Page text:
Working Together to Prevent Suicide

Suicide Prevention Week is underway. During this week individuals and organizations around the country join their voices to broadcast the message that suicide can be prevented, and to reach as many people as possible with the tools and resources to support themselves and those around them. This year’s theme is “Working Together to Prevent Suicide.”

Did you know that approximately 70 percent of suicides are among working age adults. Working age adults are the “sandwich” generation. They are so busy taking care of children and often aging parents and relatives, that taking time for themselves is a luxury few feel they can afford. Concerns about finances, marital and family problems, and simple exhaustion can feel overwhelming.

It can be a challenge to reach working age adults. Where they live, recreate, and work vary widely. However, most will spend a significant portion of their day at work. The workplace offers an excellent opportunity to offer a lifeline to those in distress.

Consider your own workplace. If you were in a crisis would you know where to turn? Is your workplace supportive when employees are experiencing emotional health challenges? What resources are available to support you and your coworkers? The good news is that suicide can be prevented. Many people who feel suicidal don’t want to die, they want to end their pain and keep from being a burden to others. People who find themselves in a suicide crisis can and do recover. Sometimes support with life problems can help turn the tide.

The following actions can help:

Create a supportive environment wherever you work, live and play. Supportive environments make healthy choices easier. The following steps are geared toward workplaces, but they can broadcast a message of help and hope in any environment.

Know the Signs: Most people who are considering suicide show some warning signs or signals of their intentions. You may have noticed that a coworker or a friend has been frequently late to work or missed more days than usual or hasn’t been able to keep up with their daily routine. There may be more going on under the surface. They may be experiencing mental health or substance use issues, having financial problems, going through a divorce, or coping with illness in the family. They may feel hopeless, that there is no way out from their problems, and fear that they may lose their job, their house, or disappoint their family.

Find the Words: Check in with the people around you, especially if you notice that something may be wrong, or their behavior has changed. Avoid rushing to judgement and instead find a time to have a real conversation with them. Lead with open ended questions. Let them know you are available to listen and to help. Ask them directly if they are thinking about suicide. This can be difficult to do, but being direct provides an opportunity for them to open up and talk about their distress and will not suggest the idea to them if they aren’t already thinking about it.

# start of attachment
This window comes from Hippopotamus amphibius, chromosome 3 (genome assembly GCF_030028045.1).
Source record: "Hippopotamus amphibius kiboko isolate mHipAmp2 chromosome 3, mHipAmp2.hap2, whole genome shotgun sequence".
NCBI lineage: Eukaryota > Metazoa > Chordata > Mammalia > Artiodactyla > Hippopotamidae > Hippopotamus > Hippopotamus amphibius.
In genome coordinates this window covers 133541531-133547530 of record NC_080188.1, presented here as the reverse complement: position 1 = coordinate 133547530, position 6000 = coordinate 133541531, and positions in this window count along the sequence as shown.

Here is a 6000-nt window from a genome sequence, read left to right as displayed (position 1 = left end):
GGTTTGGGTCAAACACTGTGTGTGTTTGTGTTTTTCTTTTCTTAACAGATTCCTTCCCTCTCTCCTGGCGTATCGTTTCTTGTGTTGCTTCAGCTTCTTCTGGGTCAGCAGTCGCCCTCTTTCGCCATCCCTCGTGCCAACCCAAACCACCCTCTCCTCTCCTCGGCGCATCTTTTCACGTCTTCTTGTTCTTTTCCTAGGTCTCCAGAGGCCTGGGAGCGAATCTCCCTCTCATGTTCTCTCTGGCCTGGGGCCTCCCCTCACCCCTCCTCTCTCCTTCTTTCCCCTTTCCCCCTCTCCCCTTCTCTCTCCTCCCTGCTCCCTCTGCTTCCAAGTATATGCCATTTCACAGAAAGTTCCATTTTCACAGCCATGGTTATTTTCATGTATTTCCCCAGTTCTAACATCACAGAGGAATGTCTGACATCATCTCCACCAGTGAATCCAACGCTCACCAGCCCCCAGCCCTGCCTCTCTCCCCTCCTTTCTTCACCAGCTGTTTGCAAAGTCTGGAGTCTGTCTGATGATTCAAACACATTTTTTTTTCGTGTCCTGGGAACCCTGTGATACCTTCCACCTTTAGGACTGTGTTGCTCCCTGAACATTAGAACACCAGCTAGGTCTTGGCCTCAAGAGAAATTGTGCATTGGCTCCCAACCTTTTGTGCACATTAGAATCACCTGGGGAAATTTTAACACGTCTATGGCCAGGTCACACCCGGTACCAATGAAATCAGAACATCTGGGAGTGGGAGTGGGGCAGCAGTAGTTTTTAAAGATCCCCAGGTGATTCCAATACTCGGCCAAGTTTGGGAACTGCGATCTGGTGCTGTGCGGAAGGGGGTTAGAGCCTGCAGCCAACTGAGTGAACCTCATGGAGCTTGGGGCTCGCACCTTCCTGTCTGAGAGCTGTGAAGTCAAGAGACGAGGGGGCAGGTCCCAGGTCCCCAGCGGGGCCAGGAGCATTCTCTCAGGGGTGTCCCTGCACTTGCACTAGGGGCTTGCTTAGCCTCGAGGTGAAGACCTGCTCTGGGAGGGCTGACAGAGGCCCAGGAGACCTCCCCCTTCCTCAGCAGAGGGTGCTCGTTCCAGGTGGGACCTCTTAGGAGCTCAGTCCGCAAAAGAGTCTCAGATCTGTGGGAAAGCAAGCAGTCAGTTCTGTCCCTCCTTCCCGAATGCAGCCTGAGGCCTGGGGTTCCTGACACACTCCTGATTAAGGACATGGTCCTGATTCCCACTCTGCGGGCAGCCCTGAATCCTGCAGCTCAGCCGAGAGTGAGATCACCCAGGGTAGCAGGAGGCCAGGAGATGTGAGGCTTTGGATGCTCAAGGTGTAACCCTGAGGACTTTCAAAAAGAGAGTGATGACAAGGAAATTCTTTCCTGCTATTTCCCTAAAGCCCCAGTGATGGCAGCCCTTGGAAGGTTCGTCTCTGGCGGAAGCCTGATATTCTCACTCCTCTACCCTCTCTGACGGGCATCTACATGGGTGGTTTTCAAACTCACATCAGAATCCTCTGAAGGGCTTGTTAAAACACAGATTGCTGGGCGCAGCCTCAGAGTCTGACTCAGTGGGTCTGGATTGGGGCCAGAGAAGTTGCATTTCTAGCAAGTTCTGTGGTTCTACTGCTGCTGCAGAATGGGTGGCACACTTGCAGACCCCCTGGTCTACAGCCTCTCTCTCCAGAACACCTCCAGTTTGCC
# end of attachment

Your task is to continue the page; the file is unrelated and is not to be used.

• The “Find the Words” section of the Know the Signs website suggests ways to start the conversation.

Reach Out: You are not alone in this. Before having the conversation, become familiar with some resources to offer to the person you are concerned about. Have resources available to refer them to.

  • Visit the “Reach Out” section on the Know the Signs website page to find California statewide and local resources in your county.

Hang posters and keep a supply of brochures handy that convey the message that help is available. Materials are available for free download by visiting the Each Mind Matters Resource Center. Make sure everyone knows their options by compiling a listing of resources in your area, such as counseling, support groups, and programs that help with life problems such as legal support, family services, and debt counseling. Disseminate the list widely and post it on any websites that are commonly visited.

If you or someone you know is thinking about suicide, help is available 24/7 by calling the Suicide Prevention Lifeline (1-800-273-8255- TALK). The Lifeline offers free and confidential assistance from trained counselors in your area. The Lifeline is also available in Spanish, and for veterans or for those concerned about a veteran, by selecting a prompt to be connected to counselors specifically trained to support veterans.

For related content:

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